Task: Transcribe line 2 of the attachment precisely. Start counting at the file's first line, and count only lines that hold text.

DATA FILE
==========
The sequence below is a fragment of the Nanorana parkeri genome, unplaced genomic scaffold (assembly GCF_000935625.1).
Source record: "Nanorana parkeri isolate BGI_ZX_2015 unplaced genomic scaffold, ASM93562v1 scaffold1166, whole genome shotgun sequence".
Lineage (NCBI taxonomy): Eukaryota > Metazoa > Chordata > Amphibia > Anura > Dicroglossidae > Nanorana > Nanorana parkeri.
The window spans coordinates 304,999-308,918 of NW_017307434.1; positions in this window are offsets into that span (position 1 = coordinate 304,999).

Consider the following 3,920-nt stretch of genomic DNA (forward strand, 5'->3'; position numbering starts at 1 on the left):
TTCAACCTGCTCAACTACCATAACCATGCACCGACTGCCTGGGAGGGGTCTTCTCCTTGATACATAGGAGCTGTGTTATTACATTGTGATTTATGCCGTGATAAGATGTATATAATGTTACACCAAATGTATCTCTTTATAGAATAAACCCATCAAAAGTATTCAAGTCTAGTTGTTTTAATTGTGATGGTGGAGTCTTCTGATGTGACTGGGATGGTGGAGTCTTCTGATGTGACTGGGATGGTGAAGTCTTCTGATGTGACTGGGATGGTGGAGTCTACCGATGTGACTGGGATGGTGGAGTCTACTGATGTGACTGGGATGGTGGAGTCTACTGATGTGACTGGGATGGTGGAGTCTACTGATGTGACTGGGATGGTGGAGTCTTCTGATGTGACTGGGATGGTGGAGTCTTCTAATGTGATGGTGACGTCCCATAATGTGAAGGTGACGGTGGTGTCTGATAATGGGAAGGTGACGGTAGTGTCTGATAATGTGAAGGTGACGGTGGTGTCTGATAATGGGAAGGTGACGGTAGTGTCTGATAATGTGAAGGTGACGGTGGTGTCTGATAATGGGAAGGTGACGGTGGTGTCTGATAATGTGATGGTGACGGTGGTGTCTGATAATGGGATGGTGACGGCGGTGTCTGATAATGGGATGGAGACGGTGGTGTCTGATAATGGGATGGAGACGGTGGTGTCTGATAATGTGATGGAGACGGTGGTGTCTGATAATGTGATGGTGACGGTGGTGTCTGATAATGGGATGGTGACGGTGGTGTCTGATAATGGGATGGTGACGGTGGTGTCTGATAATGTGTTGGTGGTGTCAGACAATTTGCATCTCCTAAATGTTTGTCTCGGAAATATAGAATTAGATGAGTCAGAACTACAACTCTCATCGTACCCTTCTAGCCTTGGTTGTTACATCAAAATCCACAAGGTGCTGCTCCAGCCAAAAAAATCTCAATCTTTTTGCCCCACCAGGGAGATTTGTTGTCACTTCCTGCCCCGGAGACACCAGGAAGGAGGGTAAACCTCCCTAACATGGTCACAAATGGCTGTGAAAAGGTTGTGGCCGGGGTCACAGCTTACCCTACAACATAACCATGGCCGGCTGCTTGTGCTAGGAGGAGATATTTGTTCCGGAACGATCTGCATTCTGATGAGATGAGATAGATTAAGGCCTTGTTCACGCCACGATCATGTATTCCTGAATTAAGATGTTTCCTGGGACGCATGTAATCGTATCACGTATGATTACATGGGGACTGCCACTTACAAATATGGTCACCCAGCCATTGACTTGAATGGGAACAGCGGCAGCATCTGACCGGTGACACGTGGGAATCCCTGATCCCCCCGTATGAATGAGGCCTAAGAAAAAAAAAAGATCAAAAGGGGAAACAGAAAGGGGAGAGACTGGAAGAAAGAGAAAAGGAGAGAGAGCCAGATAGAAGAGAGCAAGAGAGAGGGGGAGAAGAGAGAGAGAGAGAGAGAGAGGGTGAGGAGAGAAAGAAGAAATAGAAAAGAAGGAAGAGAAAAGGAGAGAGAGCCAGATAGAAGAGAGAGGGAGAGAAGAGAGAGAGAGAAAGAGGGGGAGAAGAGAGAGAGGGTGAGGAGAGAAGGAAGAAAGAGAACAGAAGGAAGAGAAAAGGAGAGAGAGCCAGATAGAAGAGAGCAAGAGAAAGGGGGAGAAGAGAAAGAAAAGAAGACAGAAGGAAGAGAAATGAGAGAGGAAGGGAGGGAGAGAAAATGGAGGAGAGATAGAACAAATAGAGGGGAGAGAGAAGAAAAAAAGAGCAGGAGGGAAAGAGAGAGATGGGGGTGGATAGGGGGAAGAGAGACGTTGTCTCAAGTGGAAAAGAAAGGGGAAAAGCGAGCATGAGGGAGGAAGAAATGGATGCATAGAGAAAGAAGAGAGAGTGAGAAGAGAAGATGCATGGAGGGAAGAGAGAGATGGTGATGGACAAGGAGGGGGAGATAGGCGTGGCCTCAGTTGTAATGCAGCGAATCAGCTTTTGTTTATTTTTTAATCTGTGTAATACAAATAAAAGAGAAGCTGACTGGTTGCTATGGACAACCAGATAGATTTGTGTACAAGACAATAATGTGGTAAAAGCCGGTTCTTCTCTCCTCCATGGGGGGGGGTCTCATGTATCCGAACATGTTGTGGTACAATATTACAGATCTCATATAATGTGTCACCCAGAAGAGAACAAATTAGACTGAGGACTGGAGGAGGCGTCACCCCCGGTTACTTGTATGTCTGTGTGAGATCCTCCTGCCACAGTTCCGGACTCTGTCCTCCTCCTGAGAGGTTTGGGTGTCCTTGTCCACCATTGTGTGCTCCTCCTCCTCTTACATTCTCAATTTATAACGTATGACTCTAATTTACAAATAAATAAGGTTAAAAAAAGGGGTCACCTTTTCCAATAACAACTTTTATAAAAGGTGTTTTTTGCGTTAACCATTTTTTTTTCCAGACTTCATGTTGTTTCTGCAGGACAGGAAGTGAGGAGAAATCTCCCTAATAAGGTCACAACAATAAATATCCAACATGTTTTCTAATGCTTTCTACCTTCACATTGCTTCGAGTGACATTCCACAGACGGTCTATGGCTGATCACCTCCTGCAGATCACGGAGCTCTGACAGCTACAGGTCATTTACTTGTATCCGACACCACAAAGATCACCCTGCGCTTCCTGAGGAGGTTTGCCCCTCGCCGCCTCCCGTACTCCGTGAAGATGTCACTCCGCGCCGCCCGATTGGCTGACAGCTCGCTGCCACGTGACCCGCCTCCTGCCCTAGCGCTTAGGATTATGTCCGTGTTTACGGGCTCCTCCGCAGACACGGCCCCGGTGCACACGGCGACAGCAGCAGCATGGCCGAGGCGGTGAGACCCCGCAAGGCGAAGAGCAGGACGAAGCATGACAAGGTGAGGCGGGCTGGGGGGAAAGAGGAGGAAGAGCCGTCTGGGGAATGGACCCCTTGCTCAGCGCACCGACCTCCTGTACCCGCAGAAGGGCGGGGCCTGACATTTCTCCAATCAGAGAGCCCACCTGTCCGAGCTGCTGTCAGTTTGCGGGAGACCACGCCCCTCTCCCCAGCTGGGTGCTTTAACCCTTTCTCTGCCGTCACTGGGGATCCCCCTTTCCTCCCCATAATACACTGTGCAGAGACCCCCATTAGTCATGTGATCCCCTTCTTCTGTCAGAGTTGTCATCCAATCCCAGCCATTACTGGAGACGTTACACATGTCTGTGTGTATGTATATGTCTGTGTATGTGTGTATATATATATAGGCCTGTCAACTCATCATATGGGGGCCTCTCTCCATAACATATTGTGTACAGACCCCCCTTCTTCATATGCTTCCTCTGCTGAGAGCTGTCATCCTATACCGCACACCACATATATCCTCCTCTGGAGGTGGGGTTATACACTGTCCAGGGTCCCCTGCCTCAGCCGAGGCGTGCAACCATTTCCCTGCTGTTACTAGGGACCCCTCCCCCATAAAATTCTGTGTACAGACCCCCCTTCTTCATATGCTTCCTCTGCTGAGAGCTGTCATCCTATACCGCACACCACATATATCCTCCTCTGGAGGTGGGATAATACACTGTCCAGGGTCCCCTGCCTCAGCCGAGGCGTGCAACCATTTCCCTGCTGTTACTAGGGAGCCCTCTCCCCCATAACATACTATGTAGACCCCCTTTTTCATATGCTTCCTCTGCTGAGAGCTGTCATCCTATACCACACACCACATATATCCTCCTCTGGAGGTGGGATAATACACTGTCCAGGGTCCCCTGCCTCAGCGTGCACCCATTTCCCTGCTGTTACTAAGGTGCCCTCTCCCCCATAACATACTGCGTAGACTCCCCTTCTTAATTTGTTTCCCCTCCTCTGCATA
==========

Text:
Source record: "Nanorana parkeri isolate BGI_ZX_2015 unplaced genomic scaffold, ASM93562v1 scaffold1166, whole genome shotgun sequence".